Several molecular typing methods have been used in epidemiological analyses of clinical and/or environmental isolates of Cryptococcus neoformans, including electrophoretic karyotyping, PCR fingerprinting, random amplified polymorphic DNA (RAPD) analysis, restriction fragment length polymorphism analysis and amplified fragment length polymorphism (AFLP) analysis (Brandt et al., 1996a, b; Fries et al., 1996; Franzot et al., 1997; Almeida, 2000; Calvo et al., 2001; Horta et al., 2002; Casali et al., 2003; Meyer et al., 2003; Barreto de Oliveira et al., 2004; Igreja et al., 2004).

A South American study performed with strains from nine countries showed low genetic variability and demonstrated the presence of only three molecular types in Brazilian isolates (Meyer et al., 2003). Franzot et al. (1997) also suggested limited genetic diversity, as did Casali et al. (2003). In contrast, Horta et al. (2002) revealed considerable genetic differences using the same PCR method, but applying other primers. In another study, Calvo et al. (2001) found nine electrophoretic karyotype (EK) profiles among 25 Brazilian isolates of Cryptococcus neoformans var. neoformans. Few studies have analyzed sequential isolates from cryptococcosis patients. Igreja et al. (2004) and Rezende (2002) demonstrated the persistence of the same strain through the entire course of the disease in an individual, even under pressure of antifungal therapy. In fact, recurrent infections may be due to the persistence of the original infecting strain (Fries et al., 1996; Branchini & Papaiordanou, 2000; Meyer et al., 2003).

In AIDS patients, cryptococcosis is considered incurable and requires lifelong antifungal therapy (Mitchell & Perfect, 1995). Current regimens for treatment of the disease remain focused on amphotericin B, with or without flucytosine, for induction treatment, whereas fluconazole remains the agent of choice for long-term maintenance treatment (Mitchell & Perfect, 1995; Powderly et al., 1995; Brandt et al., 2001). Previous studies have demonstrated that most recurrences of cryptococcal meningitis during maintenance therapy were due to the persistence of the original infecting strains rather than reinfection with a new cryptococcal strain (Brandt et al., 1996a, b; Casadevall & Perfect, 1998; Pfaller et al., 1998) or a decrease in drug susceptibility (Currie et al., 1995; Rodero et al., 2003).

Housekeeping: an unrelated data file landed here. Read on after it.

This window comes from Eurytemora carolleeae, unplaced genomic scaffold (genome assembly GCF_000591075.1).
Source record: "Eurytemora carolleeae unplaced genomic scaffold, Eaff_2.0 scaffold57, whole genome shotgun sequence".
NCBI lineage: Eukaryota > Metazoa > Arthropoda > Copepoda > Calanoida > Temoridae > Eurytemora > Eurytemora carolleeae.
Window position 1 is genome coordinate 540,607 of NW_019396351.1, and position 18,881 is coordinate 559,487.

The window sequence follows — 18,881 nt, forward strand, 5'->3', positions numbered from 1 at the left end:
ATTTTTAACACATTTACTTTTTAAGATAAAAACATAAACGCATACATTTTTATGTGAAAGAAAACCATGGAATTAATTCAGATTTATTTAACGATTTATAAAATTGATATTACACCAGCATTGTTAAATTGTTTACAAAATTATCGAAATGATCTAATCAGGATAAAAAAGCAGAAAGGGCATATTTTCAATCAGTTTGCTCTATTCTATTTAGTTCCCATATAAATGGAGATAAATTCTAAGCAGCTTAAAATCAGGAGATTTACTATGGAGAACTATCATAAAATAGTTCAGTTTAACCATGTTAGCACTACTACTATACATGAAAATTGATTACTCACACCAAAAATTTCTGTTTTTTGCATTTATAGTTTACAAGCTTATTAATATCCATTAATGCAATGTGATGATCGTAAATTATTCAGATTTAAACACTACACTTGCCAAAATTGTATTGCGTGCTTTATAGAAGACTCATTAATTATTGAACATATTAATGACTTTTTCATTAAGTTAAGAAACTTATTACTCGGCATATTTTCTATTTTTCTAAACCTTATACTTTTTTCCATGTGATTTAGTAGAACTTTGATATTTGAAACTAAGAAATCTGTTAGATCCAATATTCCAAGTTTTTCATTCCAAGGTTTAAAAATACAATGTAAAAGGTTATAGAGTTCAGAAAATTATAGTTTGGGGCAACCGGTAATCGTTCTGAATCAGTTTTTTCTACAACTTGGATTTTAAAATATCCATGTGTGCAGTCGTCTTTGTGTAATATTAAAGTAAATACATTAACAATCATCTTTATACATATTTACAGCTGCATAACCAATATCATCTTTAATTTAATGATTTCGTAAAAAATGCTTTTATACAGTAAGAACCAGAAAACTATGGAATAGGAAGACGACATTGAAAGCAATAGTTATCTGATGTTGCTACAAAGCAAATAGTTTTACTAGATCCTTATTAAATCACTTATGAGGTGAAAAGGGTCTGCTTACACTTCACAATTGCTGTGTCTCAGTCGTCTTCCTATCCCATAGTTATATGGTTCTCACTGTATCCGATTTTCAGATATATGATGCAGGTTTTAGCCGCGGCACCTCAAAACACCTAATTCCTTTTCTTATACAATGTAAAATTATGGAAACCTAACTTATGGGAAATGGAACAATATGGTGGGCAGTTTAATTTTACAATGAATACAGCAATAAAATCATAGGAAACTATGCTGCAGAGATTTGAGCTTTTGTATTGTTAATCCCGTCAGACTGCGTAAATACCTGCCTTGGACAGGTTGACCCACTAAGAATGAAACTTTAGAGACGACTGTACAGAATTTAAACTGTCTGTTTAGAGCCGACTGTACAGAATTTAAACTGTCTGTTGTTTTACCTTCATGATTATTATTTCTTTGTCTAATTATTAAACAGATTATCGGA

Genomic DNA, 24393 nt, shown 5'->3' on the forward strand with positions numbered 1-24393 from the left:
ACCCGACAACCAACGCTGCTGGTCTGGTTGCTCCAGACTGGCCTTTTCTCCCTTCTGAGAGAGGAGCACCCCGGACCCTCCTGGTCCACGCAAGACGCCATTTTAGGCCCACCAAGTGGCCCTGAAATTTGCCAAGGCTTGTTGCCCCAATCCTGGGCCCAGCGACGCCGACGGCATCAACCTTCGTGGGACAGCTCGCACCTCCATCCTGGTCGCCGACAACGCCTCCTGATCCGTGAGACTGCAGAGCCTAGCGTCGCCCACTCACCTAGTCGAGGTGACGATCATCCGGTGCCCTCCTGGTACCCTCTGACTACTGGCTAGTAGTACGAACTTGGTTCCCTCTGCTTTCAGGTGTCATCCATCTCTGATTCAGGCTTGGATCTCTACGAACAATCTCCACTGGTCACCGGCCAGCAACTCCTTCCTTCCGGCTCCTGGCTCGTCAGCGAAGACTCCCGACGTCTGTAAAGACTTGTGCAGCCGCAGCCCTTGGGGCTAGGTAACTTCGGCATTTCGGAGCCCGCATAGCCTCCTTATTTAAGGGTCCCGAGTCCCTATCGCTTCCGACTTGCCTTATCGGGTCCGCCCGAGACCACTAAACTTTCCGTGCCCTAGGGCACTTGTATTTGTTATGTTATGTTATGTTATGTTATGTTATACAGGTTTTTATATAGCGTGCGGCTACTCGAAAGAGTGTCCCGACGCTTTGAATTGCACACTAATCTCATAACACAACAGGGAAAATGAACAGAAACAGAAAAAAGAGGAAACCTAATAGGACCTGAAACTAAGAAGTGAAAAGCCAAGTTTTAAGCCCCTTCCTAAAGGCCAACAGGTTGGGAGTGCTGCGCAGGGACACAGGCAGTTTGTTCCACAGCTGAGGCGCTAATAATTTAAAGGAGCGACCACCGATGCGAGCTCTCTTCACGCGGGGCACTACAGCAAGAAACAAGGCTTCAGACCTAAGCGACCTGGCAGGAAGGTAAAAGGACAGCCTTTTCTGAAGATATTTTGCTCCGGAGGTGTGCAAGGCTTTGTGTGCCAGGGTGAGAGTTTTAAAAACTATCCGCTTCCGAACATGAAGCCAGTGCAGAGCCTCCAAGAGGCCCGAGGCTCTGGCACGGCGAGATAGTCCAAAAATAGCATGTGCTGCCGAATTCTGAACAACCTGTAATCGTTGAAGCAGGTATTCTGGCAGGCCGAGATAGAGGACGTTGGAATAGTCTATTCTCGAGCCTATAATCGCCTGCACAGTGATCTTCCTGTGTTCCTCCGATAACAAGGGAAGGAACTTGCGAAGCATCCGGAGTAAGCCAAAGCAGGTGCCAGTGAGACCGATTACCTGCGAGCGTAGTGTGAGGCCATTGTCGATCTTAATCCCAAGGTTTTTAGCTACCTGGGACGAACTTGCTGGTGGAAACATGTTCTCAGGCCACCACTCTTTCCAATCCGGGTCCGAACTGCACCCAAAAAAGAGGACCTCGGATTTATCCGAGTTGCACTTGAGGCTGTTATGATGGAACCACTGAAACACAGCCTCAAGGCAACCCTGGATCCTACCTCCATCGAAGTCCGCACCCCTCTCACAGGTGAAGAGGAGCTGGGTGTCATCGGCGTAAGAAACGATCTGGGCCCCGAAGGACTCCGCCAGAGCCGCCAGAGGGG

There is accumulating evidence that cryptococcal strains can undergo genetic changes in vitro and in vivo (Franzot et al., 1997; Fries & Casadevall, 1998). These changes have been demonstrated to occur in the EK profiles after passage through mice (Kwon-Chung et al., 1992) and in serial isolates obtained from individual patients (Brandt et al., 1996a, b; Almeida, 2000). This phenomenon, termed microevolution, may contribute to survival in the host by providing a means to evade host defenses (Fries & Casadevall, 1998).

Even though Cryptococcus neoformans is a leading cause of life-threatening fungal infection among HIV-infected patients in Brazil, little is known about its susceptibility to antifungal drugs and the molecular epidemiology, especially with respect to clinical serial isolates. Hence, the aims of this study were to compare sequential clinical isolates of Cryptococcus neoformans from several São Paulo districts by determining their susceptibility profiles with the microdilution method and to assess their genetic variability by EK and RAPD analysis.

Materials and methods

Fungal isolates

Eighty-three isolates of Cryptococcus neoformans were collected at different time intervals from 38 AIDS patients from various geographic areas of Sao Paulo State (Fig. 1), before the introduction of highly active antiretroviral therapy (HAART). These isolates were maintained in the Culture Collection of the Instituto Adolfo Lutz Laboratory, a Public Health National Reference Center, located in six different cities in São Paulo State, Brazil. Twenty-two isolates originated from São Paulo, 24 from Campinas, 16 from São José do Rio Preto, 13 from Santos, six from Sorocaba and two from Sao Joao da Boa Vista.

Figure 1.

 Map of São Paulo State showing the location of the districts where the Cryptococcus neoformans and Cryptococcus gattii isolates were collected.

The Cryptococcus neoformans cultures were grown at 30°C on Sabouraud dextrose agar with chloramphenicol. All isolates were identified by morphologic, physiologic and biochemical characteristics (Klepser & Pfaller, 1998).